Dogo Argentino Breed Guide

Some dogs are bred to help on the farm. Others are bred as companions. Even hunting dogs aren’t necessarily thought of as actively hunting other animals. The Dogo Argentino is an interesting breed in that it was bred to help hunt big game.

Learn more about this Argentinian breed by reading below.

Breed History

The Dogo Argentino has a relatively short history when it comes to some other breeds. It has only been bred since 1928. It was in this year that a medical doctor named Antonio Nores Martinez set out to breed a dog that can not only guard a family but help to take down big game.

Martinez ended up starting with a Cordoba dog as the base dog. The breed doesn’t exist anymore today, but Martinez crossed it with Great Dane, Boxer, Spanish Mastiff, Old English Bulldog, Bull Terrier, Pyrenean Mastiff, English Pointer, Irish Wolfhound and Dogue de Bordeaux.

With selective breeding for desired characteristics, the first Dogo Argentino litter was brought to the United States in 1970 by Dr. Raul Zeballos. In 1973 the Dogo Argentino breed was officially recognized by the Fédération Cynologique Internationale (FCI). The FCI is an international federation that oversees many different kennel clubs.

Physical Traits

The Dogo Argentino is a large breed that stands over two feet at the shoulder. As is normal with dog breeds, the males are usually larger than the females. The breed can get up to one hundred pounds, as well. The dog is thickly built and can be said to resemble the American Pitbull Terrier or American Bulldog. They should be colored entirely white. Some black markings are accepted around the eyes or on the head. The American Kennel Club states that dark markings should be on no more than ten percent of their head.

Health Traits

Overall, the Dogo Argentino is a very healthy dog. They are predisposed to the same illnesses that affect many other large breeds. The most common thing large breeds develop is hip or elbow dysplasia. Other conditions that affect the Dogo Argentino include:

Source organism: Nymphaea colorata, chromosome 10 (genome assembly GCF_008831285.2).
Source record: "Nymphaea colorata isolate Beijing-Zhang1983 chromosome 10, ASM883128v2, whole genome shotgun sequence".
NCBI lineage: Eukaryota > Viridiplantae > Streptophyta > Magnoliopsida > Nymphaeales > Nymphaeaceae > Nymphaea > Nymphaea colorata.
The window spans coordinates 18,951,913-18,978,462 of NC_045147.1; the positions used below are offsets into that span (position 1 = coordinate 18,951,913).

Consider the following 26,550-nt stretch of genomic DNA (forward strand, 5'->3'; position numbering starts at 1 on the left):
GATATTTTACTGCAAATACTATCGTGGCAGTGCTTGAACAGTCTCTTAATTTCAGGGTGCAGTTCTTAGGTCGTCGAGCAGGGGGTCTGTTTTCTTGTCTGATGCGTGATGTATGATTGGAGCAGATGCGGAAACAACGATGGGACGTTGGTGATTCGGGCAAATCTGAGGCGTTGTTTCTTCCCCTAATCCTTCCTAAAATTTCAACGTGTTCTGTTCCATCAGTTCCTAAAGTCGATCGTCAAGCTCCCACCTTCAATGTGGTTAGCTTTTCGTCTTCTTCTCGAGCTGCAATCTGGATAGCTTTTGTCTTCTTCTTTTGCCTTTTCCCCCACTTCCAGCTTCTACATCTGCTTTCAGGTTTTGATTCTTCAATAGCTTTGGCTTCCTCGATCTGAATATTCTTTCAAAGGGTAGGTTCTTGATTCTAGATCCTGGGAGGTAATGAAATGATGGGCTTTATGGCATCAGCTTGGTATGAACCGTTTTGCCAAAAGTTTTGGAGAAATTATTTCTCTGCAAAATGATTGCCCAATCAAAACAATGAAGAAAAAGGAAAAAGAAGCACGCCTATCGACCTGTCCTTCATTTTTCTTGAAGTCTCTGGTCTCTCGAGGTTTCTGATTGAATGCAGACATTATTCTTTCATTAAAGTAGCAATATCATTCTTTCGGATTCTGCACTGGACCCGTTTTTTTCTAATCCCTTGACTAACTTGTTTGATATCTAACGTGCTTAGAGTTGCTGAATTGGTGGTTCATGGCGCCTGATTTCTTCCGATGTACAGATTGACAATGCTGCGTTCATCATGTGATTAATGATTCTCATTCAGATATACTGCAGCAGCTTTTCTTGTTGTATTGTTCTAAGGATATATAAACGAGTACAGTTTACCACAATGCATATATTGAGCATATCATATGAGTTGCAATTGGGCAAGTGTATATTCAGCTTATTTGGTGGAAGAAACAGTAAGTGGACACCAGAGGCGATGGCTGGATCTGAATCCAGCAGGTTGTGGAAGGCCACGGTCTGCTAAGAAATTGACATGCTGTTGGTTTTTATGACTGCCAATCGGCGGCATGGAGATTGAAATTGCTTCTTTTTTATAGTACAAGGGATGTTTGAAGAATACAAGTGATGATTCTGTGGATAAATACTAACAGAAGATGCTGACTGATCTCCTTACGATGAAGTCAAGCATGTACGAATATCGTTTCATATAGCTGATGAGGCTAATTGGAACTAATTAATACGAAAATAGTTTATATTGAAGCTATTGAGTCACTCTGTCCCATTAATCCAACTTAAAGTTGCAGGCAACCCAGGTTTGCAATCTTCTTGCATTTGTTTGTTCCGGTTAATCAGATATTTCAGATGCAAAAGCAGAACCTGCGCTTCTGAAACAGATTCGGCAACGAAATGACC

• Hypothyroidism
  • Laryngeal paralysis
  • Deafness

Deafness is one of the most common conditions that can affect the Dogo Argentino. It’s estimated that around ten percent of this breed is deaf in one or both ears. This deafness has genetic roots and affects other white-colored dogs like the Dalmatian, white Boxer and white Bull Terrier.

Grooming

The Dogo Argentino’s short, white coat is very easy to maintain. You really only need to bathe as needed to keep them looking good. A weekly brushing will keep their coat tidy and help you avoid it landing all over your floors and furniture.

You should also make sure you brush their teeth a few times a week and check their nails when you brush them to ensure they do not become too long. Along with checking their teeth and nails, be sure to check their ears to ensure you avoid infections

Temperament

The Dogo Argentino is a very loyal breed. They were originally bred to help protect the family, and they take that job very seriously. They have an independent spirit but are highly territorial. They see their family as their territory, so they will fiercely defend their family from intruders.

They can also be very wary of strangers. This means that early socialization is a must. An unsocialized Dogo Argentino can be a very powerful force. This means the breed would be best for an experienced trainer. They also don’t do very well with other small pets. The Dogo Argentino has a very strong prey drive. This makes it difficult to introduce cats or other small dogs to them. If they are trained and socialized properly from a young age, this can be overcome.

The Dogo Argentino also needs a lot of exercise. They won’t do well in an apartment as they are much too large and require a lot of stimulation. Many Dogo Argentino trainers suggest taking them on multiple walks per day to get their energy out.

Final Thoughts

The Dogo Argentino is a strong, smart and powerful dog breed. They are also prized for their loyalty. These traits make them a great choice for military, police and search and rescue efforts. But these dogs only thrive when they are allowed to burn their excess energy with a strong handler.

The Dogo Argentino can be a wonderful family companion if you are willing to put the work into training them. Just like with any dog, early socialization and training is the key to having a trustworthy companion.

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